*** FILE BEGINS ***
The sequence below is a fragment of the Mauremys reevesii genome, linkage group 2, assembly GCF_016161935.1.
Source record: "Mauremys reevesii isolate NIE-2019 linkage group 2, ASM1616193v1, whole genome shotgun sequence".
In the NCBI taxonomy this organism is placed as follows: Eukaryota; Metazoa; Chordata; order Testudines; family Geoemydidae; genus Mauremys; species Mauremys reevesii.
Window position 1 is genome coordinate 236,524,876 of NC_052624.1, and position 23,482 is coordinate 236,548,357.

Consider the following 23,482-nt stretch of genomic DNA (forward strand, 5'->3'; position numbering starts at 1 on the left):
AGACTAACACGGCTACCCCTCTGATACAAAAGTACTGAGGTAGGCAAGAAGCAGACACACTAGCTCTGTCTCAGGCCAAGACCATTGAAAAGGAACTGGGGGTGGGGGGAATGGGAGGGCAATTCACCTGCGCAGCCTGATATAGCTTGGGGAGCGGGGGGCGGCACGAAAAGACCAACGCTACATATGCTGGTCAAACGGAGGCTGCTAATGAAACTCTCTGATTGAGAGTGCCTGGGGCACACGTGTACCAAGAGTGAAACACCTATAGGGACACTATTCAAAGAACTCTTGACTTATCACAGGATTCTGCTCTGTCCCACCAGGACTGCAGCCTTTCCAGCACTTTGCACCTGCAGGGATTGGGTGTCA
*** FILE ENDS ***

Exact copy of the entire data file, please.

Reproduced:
The sequence below is a fragment of the Mauremys reevesii genome, linkage group 2, assembly GCF_016161935.1.
Source record: "Mauremys reevesii isolate NIE-2019 linkage group 2, ASM1616193v1, whole genome shotgun sequence".
In the NCBI taxonomy this organism is placed as follows: Eukaryota; Metazoa; Chordata; order Testudines; family Geoemydidae; genus Mauremys; species Mauremys reevesii.
Window position 1 is genome coordinate 236,524,876 of NC_052624.1, and position 23,482 is coordinate 236,548,357.

Consider the following 23,482-nt stretch of genomic DNA (forward strand, 5'->3'; position numbering starts at 1 on the left):
AGACTAACACGGCTACCCCTCTGATACAAAAGTACTGAGGTAGGCAAGAAGCAGACACACTAGCTCTGTCTCAGGCCAAGACCATTGAAAAGGAACTGGGGGTGGGGGGAATGGGAGGGCAATTCACCTGCGCAGCCTGATATAGCTTGGGGAGCGGGGGGCGGCACGAAAAGACCAACGCTACATATGCTGGTCAAACGGAGGCTGCTAATGAAACTCTCTGATTGAGAGTGCCTGGGGCACACGTGTACCAAGAGTGAAACACCTATAGGGACACTATTCAAAGAACTCTTGACTTATCACAGGATTCTGCTCTGTCCCACCAGGACTGCAGCCTTTCCAGCACTTTGCACCTGCAGGGATTGGGTGTCA